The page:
So, I recently moved to this apartment. I have been here less than a month.

It's crazy to repair someone else's paintjob without asking if you know them well. After less than a month?
posted by Obscure Reference at 6:33 AM on August 20, 2013 [2 favorites]


Millionth-ng that this is definitely some kind of scam. If you car was keyed at all, the neighbor or Jake did it. Either way, they want your money. Or they want you to feel unsafe. There is no good outcome, I'd probably move.
posted by masquesoporfavor at 6:46 AM on August 20, 2013 [3 favorites]


Yes, you are being scammed. I assume you're in the US. People who claim they can 'fix' minor problems with auto exteriors drive around here preying on the unsuspecting -- people like you who don't realize what's involved with bodywork. They say they have all the tools they need with them -- but the paint is a whole 'nother deal. Can you see where the keying happened, where random neighbor 'fixed' it? Colors won't quite match, new paint will look different, the surface won't be as smooth, especially with a street repair vs. work done in a shop. Sounds like you can't tell if you had any body work done, and I imagine that's what's happened here. The correct and only appropriate response when approached by these people is laughter, IMO. And your neighbor? "Don't you even think about touching my car!"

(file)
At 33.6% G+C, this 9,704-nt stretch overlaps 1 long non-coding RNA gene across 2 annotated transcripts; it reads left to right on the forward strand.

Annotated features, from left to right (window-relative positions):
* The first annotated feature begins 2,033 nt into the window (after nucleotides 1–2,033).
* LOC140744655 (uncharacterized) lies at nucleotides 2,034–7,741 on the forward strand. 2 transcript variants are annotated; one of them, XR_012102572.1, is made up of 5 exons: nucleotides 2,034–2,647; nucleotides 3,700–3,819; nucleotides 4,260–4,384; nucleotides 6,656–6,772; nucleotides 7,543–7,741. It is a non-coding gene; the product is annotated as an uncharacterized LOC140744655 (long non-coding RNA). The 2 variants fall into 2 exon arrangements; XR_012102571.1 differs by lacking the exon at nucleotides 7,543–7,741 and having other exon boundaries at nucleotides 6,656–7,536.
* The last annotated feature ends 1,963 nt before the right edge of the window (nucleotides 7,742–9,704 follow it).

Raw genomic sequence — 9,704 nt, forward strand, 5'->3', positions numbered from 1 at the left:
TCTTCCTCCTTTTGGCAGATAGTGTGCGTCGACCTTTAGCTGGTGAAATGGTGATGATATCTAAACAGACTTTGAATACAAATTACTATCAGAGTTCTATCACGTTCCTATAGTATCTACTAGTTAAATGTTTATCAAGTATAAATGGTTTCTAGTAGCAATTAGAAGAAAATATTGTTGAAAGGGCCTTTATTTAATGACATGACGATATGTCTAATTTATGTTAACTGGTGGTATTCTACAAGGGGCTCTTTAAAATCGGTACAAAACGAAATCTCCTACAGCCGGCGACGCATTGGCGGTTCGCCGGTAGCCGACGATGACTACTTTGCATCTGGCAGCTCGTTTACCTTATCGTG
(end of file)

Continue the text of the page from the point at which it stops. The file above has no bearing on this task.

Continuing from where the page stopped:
posted by Rash at 7:10 AM on August 20, 2013


So allegedly your car was keyed in three locations (on the side, the trunk, and the hood), and the keying was really swirly and elaborate, but somehow it only cost $80 to fix all that damage? And you've only seen close-up photos of the damage, I'm assuming without identifying info that it's a photo of your car (like, a bumper sticker or a shot of your license plate or anything)?